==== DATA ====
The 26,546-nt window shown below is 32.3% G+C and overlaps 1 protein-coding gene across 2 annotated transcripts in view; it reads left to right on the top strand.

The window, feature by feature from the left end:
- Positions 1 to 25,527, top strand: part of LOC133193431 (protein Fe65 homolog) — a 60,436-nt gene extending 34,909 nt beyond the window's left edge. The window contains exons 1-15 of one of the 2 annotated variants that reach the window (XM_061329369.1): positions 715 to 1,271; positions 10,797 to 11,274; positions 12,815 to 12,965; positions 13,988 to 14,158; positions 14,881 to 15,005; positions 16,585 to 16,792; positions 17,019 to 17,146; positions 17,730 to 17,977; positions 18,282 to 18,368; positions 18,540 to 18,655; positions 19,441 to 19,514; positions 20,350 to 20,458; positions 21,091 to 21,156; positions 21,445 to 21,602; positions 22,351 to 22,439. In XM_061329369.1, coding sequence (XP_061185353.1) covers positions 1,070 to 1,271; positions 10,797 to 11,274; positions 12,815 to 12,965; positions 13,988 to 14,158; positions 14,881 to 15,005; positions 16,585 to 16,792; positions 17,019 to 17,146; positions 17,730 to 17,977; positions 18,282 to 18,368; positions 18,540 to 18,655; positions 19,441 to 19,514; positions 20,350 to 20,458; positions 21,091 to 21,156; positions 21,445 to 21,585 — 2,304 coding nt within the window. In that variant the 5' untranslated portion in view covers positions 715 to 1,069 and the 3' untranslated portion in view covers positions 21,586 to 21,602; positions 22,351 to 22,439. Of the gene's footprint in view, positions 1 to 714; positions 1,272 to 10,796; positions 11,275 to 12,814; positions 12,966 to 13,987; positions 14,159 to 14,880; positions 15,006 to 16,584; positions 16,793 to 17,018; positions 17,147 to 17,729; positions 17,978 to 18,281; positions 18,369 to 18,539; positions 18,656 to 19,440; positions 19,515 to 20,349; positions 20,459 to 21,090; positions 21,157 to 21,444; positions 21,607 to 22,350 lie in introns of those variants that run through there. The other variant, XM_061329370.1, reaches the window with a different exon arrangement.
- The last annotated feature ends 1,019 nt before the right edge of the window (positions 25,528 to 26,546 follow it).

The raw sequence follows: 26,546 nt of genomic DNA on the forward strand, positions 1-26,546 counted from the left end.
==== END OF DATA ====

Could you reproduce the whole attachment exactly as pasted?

The 26,546-nt window shown below is 32.3% G+C and overlaps 1 protein-coding gene across 2 annotated transcripts in view; it reads left to right on the top strand.

The window, feature by feature from the left end:
- Positions 1 to 25,527, top strand: part of LOC133193431 (protein Fe65 homolog) — a 60,436-nt gene extending 34,909 nt beyond the window's left edge. The window contains exons 1-15 of one of the 2 annotated variants that reach the window (XM_061329369.1): positions 715 to 1,271; positions 10,797 to 11,274; positions 12,815 to 12,965; positions 13,988 to 14,158; positions 14,881 to 15,005; positions 16,585 to 16,792; positions 17,019 to 17,146; positions 17,730 to 17,977; positions 18,282 to 18,368; positions 18,540 to 18,655; positions 19,441 to 19,514; positions 20,350 to 20,458; positions 21,091 to 21,156; positions 21,445 to 21,602; positions 22,351 to 22,439. In XM_061329369.1, coding sequence (XP_061185353.1) covers positions 1,070 to 1,271; positions 10,797 to 11,274; positions 12,815 to 12,965; positions 13,988 to 14,158; positions 14,881 to 15,005; positions 16,585 to 16,792; positions 17,019 to 17,146; positions 17,730 to 17,977; positions 18,282 to 18,368; positions 18,540 to 18,655; positions 19,441 to 19,514; positions 20,350 to 20,458; positions 21,091 to 21,156; positions 21,445 to 21,585 — 2,304 coding nt within the window. In that variant the 5' untranslated portion in view covers positions 715 to 1,069 and the 3' untranslated portion in view covers positions 21,586 to 21,602; positions 22,351 to 22,439. Of the gene's footprint in view, positions 1 to 714; positions 1,272 to 10,796; positions 11,275 to 12,814; positions 12,966 to 13,987; positions 14,159 to 14,880; positions 15,006 to 16,584; positions 16,793 to 17,018; positions 17,147 to 17,729; positions 17,978 to 18,281; positions 18,369 to 18,539; positions 18,656 to 19,440; positions 19,515 to 20,349; positions 20,459 to 21,090; positions 21,157 to 21,444; positions 21,607 to 22,350 lie in introns of those variants that run through there. The other variant, XM_061329370.1, reaches the window with a different exon arrangement.
- The last annotated feature ends 1,019 nt before the right edge of the window (positions 25,528 to 26,546 follow it).

The raw sequence follows: 26,546 nt of genomic DNA on the forward strand, positions 1-26,546 counted from the left end.